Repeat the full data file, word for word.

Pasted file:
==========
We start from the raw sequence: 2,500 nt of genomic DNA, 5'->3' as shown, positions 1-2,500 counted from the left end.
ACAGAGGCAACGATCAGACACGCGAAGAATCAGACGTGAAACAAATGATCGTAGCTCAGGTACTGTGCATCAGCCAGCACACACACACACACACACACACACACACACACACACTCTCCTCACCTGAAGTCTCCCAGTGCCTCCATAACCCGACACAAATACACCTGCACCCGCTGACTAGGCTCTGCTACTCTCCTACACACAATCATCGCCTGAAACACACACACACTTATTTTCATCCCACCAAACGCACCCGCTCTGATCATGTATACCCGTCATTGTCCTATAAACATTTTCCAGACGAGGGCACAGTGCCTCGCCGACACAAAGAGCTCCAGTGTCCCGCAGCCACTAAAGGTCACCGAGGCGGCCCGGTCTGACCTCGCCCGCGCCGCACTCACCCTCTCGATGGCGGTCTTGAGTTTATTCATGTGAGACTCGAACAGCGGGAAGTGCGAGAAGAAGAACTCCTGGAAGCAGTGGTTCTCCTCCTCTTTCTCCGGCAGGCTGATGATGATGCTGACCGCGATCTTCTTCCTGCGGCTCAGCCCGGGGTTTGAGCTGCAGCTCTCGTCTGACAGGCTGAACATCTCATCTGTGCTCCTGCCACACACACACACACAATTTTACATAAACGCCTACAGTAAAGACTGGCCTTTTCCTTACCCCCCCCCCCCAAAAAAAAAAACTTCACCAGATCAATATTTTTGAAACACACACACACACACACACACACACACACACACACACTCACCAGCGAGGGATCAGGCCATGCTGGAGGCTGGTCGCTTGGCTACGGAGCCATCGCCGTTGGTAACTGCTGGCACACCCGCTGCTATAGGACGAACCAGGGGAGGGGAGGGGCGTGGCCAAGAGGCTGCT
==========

We start from the raw sequence: 2,500 nt of genomic DNA, 5'->3' as shown, positions 1-2,500 counted from the left end.
ACAGAGGCAACGATCAGACACGCGAAGAATCAGACGTGAAACAAATGATCGTAGCTCAGGTACTGTGCATCAGCCAGCACACACACACACACACACACACACACACACACACACTCTCCTCACCTGAAGTCTCCCAGTGCCTCCATAACCCGACACAAATACACCTGCACCCGCTGACTAGGCTCTGCTACTCTCCTACACACAATCATCGCCTGAAACACACACACACTTATTTTCATCCCACCAAACGCACCCGCTCTGATCATGTATACCCGTCATTGTCCTATAAACATTTTCCAGACGAGGGCACAGTGCCTCGCCGACACAAAGAGCTCCAGTGTCCCGCAGCCACTAAAGGTCACCGAGGCGGCCCGGTCTGACCTCGCCCGCGCCGCACTCACCCTCTCGATGGCGGTCTTGAGTTTATTCATGTGAGACTCGAACAGCGGGAAGTGCGAGAAGAAGAACTCCTGGAAGCAGTGGTTCTCCTCCTCTTTCTCCGGCAGGCTGATGATGATGCTGACCGCGATCTTCTTCCTGCGGCTCAGCCCGGGGTTTGAGCTGCAGCTCTCGTCTGACAGGCTGAACATCTCATCTGTGCTCCTGCCACACACACACACACAATTTTACATAAACGCCTACAGTAAAGACTGGCCTTTTCCTTACCCCCCCCCCCCAAAAAAAAAAACTTCACCAGATCAATATTTTTGAAACACACACACACACACACACACACACACACACACACACTCACCAGCGAGGGATCAGGCCATGCTGGAGGCTGGTCGCTTGGCTACGGAGCCATCGCCGTTGGTAACTGCTGGCACACCCGCTGCTATAGGACGAACCAGGGGAGGGGAGGGGCGTGGCCAAGAGGCTGCT